The Arctic

Brief article from Micheal Peck on Russia’s Arctic ambitions: Russia has plans to dominate the Arctic

In case you missed it, the Arctic has been warming up for the last few decades. As Peck points out: “Once a lure for hardy explorers–and a hiding places for ballistic missile submarines–the North Pole is now seen as a new frontier with abundant energy and mineral resources. With polar ice melting, new shipping lanes are opening up that offer the prospect of more direct routes for cargo vessels sailing between North America, Europe and Asia.”

Anyhow, while the U.S. Navy has only one heavy ice breaker, fellow NATO member Canada is working the problem. They are building a facility at Baffin Island and are developing arctic capable patrol vessels, frigates, etc.  There are also planning on building 6-8 Harry DeWolf class artic patrol vessel:

based upon:

There are also the efforts of NATO members Norway and Denmark, so it is not like the United States and Russia are the only participants here.

Still the Northwest Passage has only been opened seasonally since 2000, with a cruise liner going through it in 2006. It is now being transited with increasing regularity. Of course, there is also the Northeast Passage and Russia has the Northern Sea Passage, which they are developing. Still, these passages are seeing limited use right now. In 2016, 18 ships (7 Russian) traversed the Northern Sea Passage.

A few related links:

Canada at War. The Arctic. Northwest Passage, 1944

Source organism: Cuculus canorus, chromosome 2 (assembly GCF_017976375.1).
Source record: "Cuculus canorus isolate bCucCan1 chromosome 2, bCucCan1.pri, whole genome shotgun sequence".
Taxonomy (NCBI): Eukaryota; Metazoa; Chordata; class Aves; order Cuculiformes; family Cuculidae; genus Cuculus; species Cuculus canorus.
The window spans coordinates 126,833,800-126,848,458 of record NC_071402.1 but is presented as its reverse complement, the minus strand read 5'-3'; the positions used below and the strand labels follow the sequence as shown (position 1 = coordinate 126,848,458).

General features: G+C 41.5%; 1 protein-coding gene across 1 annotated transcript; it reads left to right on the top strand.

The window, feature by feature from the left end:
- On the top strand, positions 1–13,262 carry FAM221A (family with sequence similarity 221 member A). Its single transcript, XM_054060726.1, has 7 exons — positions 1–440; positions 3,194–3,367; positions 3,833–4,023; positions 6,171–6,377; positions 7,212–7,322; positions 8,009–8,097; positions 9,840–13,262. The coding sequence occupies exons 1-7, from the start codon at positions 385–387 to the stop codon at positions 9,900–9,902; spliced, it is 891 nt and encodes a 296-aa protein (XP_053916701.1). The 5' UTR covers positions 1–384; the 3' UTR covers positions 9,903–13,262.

Amazing Voyage Through Perilous Arctic Ocean (2000)

Warming ‘opens Northwest Passage’ (2007)

Plain sailing on the Northwest Passage (2007)

That pricey Arctic luxury cruise was just the beginning. Up next: Arctic shipping. (2016)


The picture at the top of this post is from 2016.

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Christopher A. Lawrence
Christopher A. Lawrence

Christopher A. Lawrence is a professional historian and military analyst. He is the Executive Director and President of The Dupuy Institute, an organization dedicated to scholarly research and objective analysis of historical data related to armed conflict and the resolution of armed conflict. The Dupuy Institute provides independent, historically-based analyses of lessons learned from modern military experience.
Mr. Lawrence was the program manager for the Ardennes Campaign Simulation Data Base, the Kursk Data Base, the Modern Insurgency Spread Sheets and for a number of other smaller combat data bases. He has participated in casualty estimation studies (including estimates for Bosnia and Iraq) and studies of air campaign modeling, enemy prisoner of war capture rates, medium weight armor, urban warfare, situational awareness, counterinsurgency and other subjects for the U.S. Army, the Defense Department, the Joint Staff and the U.S. Air Force. He has also directed a number of studies related to the military impact of banning antipersonnel mines for the Joint Staff, Los Alamos National Laboratories and the Vietnam Veterans of American Foundation.
His published works include papers and monographs for the Congressional Office of Technology Assessment and the Vietnam Veterans of American Foundation, in addition to over 40 articles written for limited-distribution newsletters and over 60 analytical reports prepared for the Defense Department. He is the author of Kursk: The Battle of Prokhorovka (Aberdeen Books, Sheridan, CO., 2015), America’s Modern Wars: Understanding Iraq, Afghanistan and Vietnam (Casemate Publishers, Philadelphia & Oxford, 2015), War by Numbers: Understanding Conventional Combat (Potomac Books, Lincoln, NE., 2017) , The Battle of Prokhorovka (Stackpole Books, Guilford, CT., 2019), The Battle for Kyiv (Frontline Books, Yorkshire, UK, 2023), Aces at Kursk (Air World, Yorkshire, UK, 2024), Hunting Falcon: The Story of WWI German Ace Hans-Joachim Buddecke (Air World, Yorkshire, UK, 2024) and The Siege of Mariupol (Frontline Books, Yorkshire, UK, 2024).
Mr. Lawrence lives in northern Virginia, near Washington, D.C., with his wife and son.

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